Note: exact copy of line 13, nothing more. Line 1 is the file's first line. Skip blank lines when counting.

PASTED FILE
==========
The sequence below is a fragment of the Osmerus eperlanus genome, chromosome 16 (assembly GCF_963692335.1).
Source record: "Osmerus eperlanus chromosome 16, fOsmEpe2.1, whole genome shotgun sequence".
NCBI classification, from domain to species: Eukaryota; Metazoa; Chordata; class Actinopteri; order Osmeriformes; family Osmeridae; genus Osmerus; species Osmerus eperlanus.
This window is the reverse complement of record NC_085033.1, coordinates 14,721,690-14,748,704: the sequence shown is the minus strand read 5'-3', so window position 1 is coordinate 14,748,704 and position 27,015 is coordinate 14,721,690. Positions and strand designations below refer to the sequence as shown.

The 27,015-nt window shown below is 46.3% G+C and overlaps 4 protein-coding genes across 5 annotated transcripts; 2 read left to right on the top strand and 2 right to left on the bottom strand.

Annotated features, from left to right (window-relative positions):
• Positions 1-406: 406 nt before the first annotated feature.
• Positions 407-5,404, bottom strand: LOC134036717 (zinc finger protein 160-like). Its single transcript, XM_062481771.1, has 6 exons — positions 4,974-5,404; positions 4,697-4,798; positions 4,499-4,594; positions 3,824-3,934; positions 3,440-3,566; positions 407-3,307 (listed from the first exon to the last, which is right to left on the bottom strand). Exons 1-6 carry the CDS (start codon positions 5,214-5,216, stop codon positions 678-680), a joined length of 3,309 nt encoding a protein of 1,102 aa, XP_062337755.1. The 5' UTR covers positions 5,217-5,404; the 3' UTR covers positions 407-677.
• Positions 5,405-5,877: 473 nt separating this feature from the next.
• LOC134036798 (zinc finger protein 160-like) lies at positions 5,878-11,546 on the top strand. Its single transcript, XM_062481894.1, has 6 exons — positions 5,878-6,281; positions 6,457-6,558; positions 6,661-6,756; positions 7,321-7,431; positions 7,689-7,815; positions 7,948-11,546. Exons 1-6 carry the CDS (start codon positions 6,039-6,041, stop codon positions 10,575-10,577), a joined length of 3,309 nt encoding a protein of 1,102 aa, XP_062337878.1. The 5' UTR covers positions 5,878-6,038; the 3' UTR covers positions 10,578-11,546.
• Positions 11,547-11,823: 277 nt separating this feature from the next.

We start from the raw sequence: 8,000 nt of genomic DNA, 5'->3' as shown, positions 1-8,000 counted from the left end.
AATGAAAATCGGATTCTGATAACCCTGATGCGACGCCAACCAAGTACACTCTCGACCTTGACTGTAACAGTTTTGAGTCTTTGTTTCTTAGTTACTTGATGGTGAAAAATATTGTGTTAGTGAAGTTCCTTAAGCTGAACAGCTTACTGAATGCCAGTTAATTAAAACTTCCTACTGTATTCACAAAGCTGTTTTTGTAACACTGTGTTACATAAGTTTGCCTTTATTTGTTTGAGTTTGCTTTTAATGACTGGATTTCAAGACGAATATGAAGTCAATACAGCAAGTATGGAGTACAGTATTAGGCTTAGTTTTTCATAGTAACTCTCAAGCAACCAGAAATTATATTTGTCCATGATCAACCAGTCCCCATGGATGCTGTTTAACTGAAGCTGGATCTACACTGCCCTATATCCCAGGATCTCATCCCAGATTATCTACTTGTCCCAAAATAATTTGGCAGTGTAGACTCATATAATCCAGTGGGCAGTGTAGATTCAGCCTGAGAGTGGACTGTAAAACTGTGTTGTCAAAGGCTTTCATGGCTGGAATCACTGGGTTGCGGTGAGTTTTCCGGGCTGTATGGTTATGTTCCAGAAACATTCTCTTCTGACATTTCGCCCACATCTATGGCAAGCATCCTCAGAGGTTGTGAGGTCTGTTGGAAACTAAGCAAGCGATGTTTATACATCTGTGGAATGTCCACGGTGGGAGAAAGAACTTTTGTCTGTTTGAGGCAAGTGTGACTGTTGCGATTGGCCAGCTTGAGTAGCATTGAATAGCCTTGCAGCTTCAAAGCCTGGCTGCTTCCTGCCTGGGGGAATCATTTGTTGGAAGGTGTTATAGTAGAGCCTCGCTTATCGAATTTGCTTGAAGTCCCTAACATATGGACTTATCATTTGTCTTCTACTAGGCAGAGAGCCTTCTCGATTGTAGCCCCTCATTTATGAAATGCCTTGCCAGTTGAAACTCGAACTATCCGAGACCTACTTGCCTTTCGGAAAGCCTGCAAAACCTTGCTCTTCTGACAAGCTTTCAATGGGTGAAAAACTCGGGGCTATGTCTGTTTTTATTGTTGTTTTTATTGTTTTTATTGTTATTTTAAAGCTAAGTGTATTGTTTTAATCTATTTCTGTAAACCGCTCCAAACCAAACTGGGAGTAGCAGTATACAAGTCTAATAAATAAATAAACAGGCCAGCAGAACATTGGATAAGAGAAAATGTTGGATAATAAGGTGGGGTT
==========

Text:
AATGAAAATCGGATTCTGATAACCCTGATGCGACGCCAACCAAGTACACTCTCGACCTTGACTGTAACAGTTTTGAGTCTTTGTTTCTTAGTTACTTGATGGTGAAAAATATTGTGTTAGTGAAGTTCCTTAAGCTGAACAGCTTACTGAATGCCAGTTAATTAAAACTTCCTACTGTATTCACAAAGCTGTTTTTGTAACACTGTGTTACATAAGTTTGCCTTTATTTGTTTGAGTTTGCTTTTAATGACTGGATTTCAAGACGAATATGAAGTCAATACAGCAAGTATGGAGTACAGTATTAGGCTTAGTTTTTCATAGTAACTCTCAAGCAACCAGAAATTATATTTGTCCATGATCAACCAGTCCCCATGGATGCTGTTTAACTGAAGCTGGATCTACACTGCCCTATATCCCAGGATCTCATCCCAGATTATCTACTTGTCCCAAAATAATTTGGCAGTGTAGACTCATATAATCCAGTGGGCAGTGTAGATTCAGCCTGAGAGTGGACTGTAAAACTGTGTTGTCAAAGGCTTTCATGGCTGGAATCACTGGGTTGCGGTGAGTTTTCCGGGCTGTATGGTTATGTTCCAGAAACATTCTCTTCTGACATTTCGCCCACATCTATGGCAAGCATCCTCAGAGGTTGTGAGGTCTGTTGGAAACTAAGCAAGCGATGTTTATACATCTGTGGAATGTCCACGGTGGGAGAAAGAACTTTTGTCTGTTTGAGGCAAGTGTGACTGTTGCGATTGGCCAGCTTGAGTAGCATTGAATAGCCTTGCAGCTTCAAAGCCTGGCTGCTTCCTGCCTGGGGGAATCATTTGTTGGAAGGTGTTATAGTAGAGCCTCGCTTATCGAATTTGCTTGAAGTCCCTAACATATGGACTTATCATTTGTCTTCTACTAGGCAGAGAGCCTTCTCGATTGTAGCCCCTCATTTATGAAATGCCTTGCCAGTTGAAACTCGAACTATCCGAGACCTACTTGCCTTTCGGAAAGCCTGCAAAACCTTGCTCTTCTGACAAGCTTTCAATGGGTGAAAAACTCGGGGCTATGTCTGTTTTTATTGTTGTTTTTATTGTTTTTATTGTTATTTTAAAGCTAAGTGTATTGTTTTAATCTATTTCTGTAAACCGCTCCAAACCAAACTGGGAGTAGCAGTATACAAGTCTAATAAATAAATAAACAGGCCAGCAGAACATTGGATAAGAGAAAATGTTGGATAATAAGGTGGGGTT